My luck seemed to change on Wednesday and even though my legs didn't feel like racing, I was able to take a slight advantage over Garth Prosser and move into second overall on the third stage.  The fourth stage was also a good one for me, but the race came down to the last descent.  Stage four was a pretty technical route until the last long fire road climb a few miles from the finish.  I was able to put quite a bit of time on Garth through the technical riding and thought that I was going to be able to keep a moderate pace up the long climb until getting to the long downhill finish.

I wasn't pushing my pace too hard up the final climb because I didn't see anyone behind me and I wanted to keep some fuel in my tank for the final stage.  My conservative cruise to the finish ended suddenly when Garth caught up to me from what seemed to be no where.  Initially, I thought that a bear had jumped out of the woods because I didn't think anyone was around me and because he came around me with so much speed.  But, as soon as I saw that it was indeed Garth, I immediately jump onto his wheel and increased my pace to match his.  His pace was much faster than mine and it hurt bad to match it, but I knew that I could not allow him to gain anytime on me during the next to last stage.

Since another stage had gone up this climb, I remembered where the top of the hill was and knew that I needed to get in front of Garth before the descent, so that I could try to gain back some of the time I had lost to him on the climb.  I was able to attack Garth before the top of the hill and get the gap I needed before going down the technical Black Mountain Descent.  By the end of the race at the bottom of the mountain, I was able to gain about 1.5 minutes over the finish time of Garth, which gave me about a three minute advantage going into the final stage.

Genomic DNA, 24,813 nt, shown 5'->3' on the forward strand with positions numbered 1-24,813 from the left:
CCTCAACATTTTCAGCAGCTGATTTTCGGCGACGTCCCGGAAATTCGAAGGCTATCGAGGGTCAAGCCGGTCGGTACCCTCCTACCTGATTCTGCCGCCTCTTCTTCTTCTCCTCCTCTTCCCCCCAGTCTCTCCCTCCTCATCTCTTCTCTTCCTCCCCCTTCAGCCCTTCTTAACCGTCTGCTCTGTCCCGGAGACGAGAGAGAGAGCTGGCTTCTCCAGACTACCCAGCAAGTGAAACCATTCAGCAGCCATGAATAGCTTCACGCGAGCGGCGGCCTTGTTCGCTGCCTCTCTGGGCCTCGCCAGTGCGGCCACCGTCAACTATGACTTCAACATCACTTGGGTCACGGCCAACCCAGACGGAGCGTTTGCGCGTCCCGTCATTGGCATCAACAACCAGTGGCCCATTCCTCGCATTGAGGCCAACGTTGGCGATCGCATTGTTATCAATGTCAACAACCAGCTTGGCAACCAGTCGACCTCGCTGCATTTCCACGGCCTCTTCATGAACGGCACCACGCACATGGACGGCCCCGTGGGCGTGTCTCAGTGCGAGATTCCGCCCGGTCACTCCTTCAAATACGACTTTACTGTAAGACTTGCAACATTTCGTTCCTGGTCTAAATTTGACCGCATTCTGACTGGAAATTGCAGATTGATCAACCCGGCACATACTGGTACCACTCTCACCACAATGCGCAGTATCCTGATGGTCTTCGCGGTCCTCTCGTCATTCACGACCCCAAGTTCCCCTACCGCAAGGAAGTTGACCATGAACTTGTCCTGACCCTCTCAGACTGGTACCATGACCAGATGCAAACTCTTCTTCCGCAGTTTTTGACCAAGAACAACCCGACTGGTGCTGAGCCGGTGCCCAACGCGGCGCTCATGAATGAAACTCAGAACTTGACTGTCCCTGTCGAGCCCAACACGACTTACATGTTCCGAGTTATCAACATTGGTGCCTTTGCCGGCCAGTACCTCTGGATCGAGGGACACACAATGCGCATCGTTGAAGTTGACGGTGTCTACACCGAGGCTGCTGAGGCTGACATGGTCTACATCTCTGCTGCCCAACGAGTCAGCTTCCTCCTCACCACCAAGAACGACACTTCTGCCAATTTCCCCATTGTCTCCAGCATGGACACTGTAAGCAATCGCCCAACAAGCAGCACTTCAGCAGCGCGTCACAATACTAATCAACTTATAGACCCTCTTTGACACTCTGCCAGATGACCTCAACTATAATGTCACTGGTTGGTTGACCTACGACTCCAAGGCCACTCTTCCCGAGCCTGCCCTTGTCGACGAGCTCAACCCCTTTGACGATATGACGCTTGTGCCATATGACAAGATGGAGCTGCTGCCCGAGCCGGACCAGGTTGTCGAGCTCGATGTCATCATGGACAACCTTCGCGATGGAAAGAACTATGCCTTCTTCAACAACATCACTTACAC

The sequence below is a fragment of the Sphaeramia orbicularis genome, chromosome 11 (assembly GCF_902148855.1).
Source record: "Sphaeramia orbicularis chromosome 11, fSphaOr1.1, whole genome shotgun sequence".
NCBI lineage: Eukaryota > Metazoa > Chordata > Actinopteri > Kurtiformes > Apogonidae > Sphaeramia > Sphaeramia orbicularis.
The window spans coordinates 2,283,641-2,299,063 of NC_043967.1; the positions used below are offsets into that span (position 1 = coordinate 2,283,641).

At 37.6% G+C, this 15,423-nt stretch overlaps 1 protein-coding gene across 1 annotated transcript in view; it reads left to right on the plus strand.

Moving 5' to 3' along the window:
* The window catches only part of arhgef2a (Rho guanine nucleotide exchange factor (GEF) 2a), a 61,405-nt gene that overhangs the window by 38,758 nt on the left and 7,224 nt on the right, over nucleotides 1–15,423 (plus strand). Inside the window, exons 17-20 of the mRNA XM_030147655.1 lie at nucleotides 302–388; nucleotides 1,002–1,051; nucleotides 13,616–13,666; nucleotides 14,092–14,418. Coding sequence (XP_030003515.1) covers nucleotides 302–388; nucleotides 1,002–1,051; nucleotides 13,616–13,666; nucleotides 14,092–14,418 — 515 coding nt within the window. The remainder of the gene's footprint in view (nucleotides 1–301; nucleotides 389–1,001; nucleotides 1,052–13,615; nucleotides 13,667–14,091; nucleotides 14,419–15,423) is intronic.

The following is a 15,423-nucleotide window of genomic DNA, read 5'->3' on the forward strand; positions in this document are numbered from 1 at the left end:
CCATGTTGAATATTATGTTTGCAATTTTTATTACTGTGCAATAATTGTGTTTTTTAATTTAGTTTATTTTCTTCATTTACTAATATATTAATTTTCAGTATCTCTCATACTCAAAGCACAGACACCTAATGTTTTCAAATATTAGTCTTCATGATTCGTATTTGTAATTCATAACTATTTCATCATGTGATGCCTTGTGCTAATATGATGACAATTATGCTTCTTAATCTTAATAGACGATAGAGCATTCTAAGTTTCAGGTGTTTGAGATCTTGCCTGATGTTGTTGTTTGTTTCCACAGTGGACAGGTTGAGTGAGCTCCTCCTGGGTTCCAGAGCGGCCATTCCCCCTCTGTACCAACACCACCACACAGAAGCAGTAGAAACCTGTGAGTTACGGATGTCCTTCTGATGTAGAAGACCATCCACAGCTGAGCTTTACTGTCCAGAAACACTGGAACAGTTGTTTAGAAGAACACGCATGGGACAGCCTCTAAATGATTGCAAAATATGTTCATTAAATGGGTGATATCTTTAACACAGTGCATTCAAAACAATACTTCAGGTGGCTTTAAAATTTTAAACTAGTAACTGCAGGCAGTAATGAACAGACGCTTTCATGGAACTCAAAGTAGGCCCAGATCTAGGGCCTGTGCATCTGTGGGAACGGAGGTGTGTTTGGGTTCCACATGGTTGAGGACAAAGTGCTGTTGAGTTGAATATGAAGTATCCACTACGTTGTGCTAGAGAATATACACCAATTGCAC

With Andy Johnston being so far ahead of Garth and I, we both focused on securing second place rather than worrying about taking the overall win.  Stage #5 started with about 6 miles of fast paved roads before turning up a gravel road climb.  I knew Garth would try to gain time over me on the road and gravel climb sections, but I was not too concerned about it because I also knew that a lot of technical riding was ahead in the stage.  And, since I was in the company of fast riders like Jeremiah Bishop, Sam Koerber and Adam Craig, I felt confident that the pace would soon pick-up.